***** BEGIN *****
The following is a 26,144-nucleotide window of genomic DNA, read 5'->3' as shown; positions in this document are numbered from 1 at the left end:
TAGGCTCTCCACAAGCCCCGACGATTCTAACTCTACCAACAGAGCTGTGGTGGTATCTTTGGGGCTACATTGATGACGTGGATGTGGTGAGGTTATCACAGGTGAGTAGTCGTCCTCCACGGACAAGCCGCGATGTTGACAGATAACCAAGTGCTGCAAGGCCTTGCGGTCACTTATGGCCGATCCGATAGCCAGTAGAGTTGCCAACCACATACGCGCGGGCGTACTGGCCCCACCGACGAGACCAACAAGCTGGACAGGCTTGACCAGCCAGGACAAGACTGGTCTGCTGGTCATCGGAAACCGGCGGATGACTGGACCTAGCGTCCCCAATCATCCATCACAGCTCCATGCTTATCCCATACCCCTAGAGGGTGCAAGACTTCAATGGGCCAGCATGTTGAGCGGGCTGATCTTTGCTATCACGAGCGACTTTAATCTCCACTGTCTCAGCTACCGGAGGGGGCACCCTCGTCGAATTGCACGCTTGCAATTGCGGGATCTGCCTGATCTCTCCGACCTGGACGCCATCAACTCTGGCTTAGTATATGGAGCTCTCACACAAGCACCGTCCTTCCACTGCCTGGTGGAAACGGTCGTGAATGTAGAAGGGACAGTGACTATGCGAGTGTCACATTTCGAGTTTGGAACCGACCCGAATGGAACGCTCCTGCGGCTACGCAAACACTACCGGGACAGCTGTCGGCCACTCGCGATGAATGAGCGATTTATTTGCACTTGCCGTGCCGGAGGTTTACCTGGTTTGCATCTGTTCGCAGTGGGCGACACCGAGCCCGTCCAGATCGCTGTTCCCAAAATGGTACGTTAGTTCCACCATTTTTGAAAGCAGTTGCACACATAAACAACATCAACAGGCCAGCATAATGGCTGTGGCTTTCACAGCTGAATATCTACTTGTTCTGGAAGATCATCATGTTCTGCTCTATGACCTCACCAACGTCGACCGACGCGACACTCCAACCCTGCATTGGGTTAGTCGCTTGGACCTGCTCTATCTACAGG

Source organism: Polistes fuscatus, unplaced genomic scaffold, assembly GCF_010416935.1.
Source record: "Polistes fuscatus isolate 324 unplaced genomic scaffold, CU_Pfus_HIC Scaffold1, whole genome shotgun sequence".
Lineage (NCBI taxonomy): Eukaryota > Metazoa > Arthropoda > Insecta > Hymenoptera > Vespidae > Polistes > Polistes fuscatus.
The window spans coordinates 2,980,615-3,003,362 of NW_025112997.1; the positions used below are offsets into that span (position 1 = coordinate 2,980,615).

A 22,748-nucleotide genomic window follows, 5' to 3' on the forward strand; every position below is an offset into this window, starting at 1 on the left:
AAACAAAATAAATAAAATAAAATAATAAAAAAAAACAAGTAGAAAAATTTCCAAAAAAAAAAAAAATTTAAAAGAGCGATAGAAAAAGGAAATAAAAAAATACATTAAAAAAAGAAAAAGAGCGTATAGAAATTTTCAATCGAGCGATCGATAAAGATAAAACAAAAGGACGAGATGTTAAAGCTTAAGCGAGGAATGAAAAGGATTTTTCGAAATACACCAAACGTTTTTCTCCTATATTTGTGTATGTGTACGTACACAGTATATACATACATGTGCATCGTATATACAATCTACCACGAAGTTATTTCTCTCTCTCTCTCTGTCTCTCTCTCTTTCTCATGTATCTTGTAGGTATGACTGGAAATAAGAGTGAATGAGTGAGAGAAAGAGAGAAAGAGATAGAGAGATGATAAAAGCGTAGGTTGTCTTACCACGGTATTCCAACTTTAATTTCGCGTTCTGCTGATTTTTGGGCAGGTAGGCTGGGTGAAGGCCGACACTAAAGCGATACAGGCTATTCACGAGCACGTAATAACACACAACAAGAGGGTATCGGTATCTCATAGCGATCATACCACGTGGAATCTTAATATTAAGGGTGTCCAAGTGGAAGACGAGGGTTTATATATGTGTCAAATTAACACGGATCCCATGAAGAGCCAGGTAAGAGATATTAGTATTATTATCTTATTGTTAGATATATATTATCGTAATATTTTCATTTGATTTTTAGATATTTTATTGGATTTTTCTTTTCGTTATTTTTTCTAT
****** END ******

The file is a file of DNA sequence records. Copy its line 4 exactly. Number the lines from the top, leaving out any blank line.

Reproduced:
Source record: "Polistes fuscatus isolate 324 unplaced genomic scaffold, CU_Pfus_HIC Scaffold1, whole genome shotgun sequence".